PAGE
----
At the conclusion of his sermon delivered on the mount, Jesus vested his words with ABSOLUTE AUTHORITY – Matthew 7:21-28.
The Sermon on the Mount is not a program for reforming civil society, implementing economic justice, or a utopian pipe dream for the perfect society. Instead, it provides clear instructions for how his disciples must live in the present age as faithful citizens of HIS kingdom. For his followers, his teachings are not optional, and at the sermon’s conclusion, Jesus vested his words with ultimate authority.
His discourse concluded with an ominous warning. To modify, compromise, or ignore the words of Jesus will result in everlasting destruction for the offender, and for his disciples, obedience to HIS words is not optional:
- (Matthew 7:21-23) – “Not every man that says to me, Lord, Lord, will enter the kingdom of the heavens, but he that is doing the will of my Father who is in the heavens. Many will say to me in that day, Lord, Lord, did we not prophesy in your name, and in your name cast out demons, and in your name did many works of power? And then will I confess to them: Never have I acknowledged you! Depart from me, you workers of lawlessness!”
On THAT day, some men and women who performed great works in his name will nevertheless be rejected. Jesus did not depict them as pagans or especially immoral. They even called him “Lord,” and they prophesied, exorcised demons in his name, and did many mighty works for him. And the emphasis in the Greek text is on the term “many,” the “many” things that these “many” men did as his supposed representatives. The warning is not just applicable to a tiny minority of disobedient believers.
It is noteworthy that Jesus did not classify their miracles as counterfeits or deny that they did them. The problem is something much deeper than the ability to perform miraculous signs and wonders. And here, not only does Jesus not acknowledge them as belonging to him he classifies them as “workers of lawlessness.” While perhaps coincidental, quite possibly this saying of Jesus lies behind Paul’s later description of the “man of lawlessness” who will cause many to apostatize with his “lying signs and wonders” – (2 Thessalonians 2:3-9).
On the day when he judges his own, Jesus will command these men and women to “depart.” While the passage does not say where they will be sent, elsewhere he warned that a day was coming when his opponents would be “cast into outer darkness, where they will be wailing and gnashing of teeth!”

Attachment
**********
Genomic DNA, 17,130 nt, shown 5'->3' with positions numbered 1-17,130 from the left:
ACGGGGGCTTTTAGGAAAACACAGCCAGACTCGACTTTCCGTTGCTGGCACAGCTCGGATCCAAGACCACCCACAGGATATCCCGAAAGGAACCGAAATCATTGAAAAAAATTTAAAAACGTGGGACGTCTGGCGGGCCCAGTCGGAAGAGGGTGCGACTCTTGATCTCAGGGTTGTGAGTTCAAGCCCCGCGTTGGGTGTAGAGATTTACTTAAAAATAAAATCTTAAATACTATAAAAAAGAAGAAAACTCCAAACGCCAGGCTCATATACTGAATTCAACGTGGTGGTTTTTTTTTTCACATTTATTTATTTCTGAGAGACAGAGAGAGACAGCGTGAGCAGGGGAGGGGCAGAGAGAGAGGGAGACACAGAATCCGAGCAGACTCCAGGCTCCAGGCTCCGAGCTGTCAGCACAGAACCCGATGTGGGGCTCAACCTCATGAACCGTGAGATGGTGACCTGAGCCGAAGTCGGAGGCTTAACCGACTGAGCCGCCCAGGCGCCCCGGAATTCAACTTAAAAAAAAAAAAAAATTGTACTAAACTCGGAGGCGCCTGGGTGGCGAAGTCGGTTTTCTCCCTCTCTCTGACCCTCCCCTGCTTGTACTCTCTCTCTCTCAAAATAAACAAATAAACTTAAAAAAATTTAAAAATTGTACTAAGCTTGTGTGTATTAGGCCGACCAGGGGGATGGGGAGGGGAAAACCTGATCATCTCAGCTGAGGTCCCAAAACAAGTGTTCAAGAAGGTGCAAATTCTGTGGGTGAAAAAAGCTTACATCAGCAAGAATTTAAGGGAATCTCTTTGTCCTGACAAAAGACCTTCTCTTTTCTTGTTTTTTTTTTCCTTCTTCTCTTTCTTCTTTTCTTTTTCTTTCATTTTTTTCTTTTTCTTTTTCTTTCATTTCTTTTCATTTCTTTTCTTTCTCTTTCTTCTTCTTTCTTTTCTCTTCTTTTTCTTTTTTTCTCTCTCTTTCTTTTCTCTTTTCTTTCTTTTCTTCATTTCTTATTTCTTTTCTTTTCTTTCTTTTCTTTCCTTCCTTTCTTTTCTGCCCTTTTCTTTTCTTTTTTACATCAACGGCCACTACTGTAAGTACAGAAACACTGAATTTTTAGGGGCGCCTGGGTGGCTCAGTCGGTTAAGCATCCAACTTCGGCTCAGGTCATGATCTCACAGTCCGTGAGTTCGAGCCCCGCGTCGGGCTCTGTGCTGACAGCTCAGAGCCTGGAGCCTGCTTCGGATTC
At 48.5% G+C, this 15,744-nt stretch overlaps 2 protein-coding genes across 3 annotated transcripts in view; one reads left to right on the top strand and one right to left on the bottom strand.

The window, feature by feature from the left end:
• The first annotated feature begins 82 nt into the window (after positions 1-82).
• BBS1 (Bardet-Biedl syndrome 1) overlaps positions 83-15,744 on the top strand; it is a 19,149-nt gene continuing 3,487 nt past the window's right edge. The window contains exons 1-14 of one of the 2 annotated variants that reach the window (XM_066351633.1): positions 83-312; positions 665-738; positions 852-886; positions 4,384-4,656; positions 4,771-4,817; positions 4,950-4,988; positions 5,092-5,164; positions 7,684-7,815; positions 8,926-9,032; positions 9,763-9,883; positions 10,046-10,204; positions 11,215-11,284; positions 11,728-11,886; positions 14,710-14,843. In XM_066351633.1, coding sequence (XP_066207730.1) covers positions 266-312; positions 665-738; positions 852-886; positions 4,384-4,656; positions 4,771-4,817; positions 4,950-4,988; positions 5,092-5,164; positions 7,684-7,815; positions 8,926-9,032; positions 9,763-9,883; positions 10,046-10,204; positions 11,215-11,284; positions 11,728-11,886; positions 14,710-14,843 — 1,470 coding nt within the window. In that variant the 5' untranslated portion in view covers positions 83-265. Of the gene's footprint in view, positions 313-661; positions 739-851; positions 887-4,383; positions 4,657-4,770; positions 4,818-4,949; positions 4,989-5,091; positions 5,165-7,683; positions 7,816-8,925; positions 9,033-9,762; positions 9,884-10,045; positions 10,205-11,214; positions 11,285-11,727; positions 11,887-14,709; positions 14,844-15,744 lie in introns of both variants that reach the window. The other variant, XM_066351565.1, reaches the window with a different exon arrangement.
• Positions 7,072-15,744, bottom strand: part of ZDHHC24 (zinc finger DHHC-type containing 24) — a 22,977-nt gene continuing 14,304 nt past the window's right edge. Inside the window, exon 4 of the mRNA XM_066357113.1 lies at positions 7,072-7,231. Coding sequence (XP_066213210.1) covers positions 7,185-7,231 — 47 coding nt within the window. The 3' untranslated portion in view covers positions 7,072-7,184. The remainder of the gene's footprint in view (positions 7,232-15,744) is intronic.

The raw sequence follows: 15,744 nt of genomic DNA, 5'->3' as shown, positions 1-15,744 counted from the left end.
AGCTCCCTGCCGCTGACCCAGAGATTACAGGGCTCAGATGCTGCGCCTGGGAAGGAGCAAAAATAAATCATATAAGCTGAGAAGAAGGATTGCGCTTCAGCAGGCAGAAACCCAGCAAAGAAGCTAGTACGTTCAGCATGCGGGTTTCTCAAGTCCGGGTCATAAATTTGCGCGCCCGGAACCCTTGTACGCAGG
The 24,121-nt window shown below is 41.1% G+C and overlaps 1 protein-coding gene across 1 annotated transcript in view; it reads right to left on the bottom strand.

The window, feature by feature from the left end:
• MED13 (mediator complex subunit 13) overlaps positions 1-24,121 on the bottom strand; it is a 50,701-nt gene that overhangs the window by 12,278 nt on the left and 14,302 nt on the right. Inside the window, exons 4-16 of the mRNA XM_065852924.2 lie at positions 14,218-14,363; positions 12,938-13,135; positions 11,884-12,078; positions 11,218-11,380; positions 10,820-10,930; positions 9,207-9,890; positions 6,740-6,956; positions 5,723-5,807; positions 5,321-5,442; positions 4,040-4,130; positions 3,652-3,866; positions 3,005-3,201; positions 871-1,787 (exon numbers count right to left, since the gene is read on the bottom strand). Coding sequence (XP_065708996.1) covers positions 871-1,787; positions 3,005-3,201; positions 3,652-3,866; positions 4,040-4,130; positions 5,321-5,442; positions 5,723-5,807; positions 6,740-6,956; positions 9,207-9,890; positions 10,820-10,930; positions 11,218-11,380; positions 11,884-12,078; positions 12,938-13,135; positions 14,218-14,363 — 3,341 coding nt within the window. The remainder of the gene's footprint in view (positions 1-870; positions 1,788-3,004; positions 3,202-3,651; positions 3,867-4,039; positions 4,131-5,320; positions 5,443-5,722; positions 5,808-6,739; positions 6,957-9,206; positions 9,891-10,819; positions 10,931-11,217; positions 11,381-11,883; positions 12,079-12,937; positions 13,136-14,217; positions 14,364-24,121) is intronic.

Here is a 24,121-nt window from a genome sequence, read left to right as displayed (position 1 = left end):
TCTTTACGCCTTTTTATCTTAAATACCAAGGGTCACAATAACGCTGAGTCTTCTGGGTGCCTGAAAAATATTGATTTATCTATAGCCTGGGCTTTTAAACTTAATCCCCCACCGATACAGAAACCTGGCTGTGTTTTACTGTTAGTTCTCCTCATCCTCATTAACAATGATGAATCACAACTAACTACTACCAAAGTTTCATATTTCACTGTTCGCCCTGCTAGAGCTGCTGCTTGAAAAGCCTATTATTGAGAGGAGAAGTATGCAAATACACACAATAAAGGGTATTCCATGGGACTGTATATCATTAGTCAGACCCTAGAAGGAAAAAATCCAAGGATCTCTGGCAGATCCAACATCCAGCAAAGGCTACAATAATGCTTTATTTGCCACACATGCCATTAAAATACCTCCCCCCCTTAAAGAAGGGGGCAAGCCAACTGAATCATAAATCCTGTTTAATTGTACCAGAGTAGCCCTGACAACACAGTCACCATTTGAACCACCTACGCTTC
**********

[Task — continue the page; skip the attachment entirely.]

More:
Fortunately, Jesus continued and provided his audience with the explanation for how these disciples became “workers of lawlessness.”
- (Matthew 7:24-27) – “Therefore, everyone who hears my words, these ones, and does them will be likened to a prudent man, who built his house upon the rock; and the rain descended, and the streams came, and the winds blew, and rushed against that house, and it fell not; for it had been founded upon the rock. And everyone who hears these my words and does them not will be likened to a foolish man, who built his house upon the sand; and the rain descended, and the streams came, and the winds blew and lashed against that house, and it fell, and its fall was great.”
Jesus compared the man who hears and does his words to the “prudent” builder who constructs his house on a rock-solid foundation. In Luke’s version, the man was quite thorough – “he is like a man building a house who dug and deepened and laid a foundation upon the rock” – (Luke 6:48).
The Greek word rendered “prudent” or phronimos indicates someone who is thoughtful, intelligent, attentive, and astute; a man who plans his decisions and actions very carefully. This is the origin of the English noun ‘phronesis,’ which refers to wisdom in the determination of ends and how to achieve them.
In contrast, the man who fails to heed Christ’s words is compared to the foolish builder who built on a foundation of sand. “Foolish” translates the Greek word môros from which the English word ‘moron’ is derived. The Greek term denotes one who is dull, witless, unthinking, heedless.
But what determines whether one enters the kingdom of God is not his intelligence quotient, but whether he or she heeds the words of Jesus. It is the man or woman who does them who becomes “prudent” and is rewarded by Christ on the day when it matters the most. But however intelligent he or she may be, the disciples who fail to follow his teachings will be sent into outer darkness.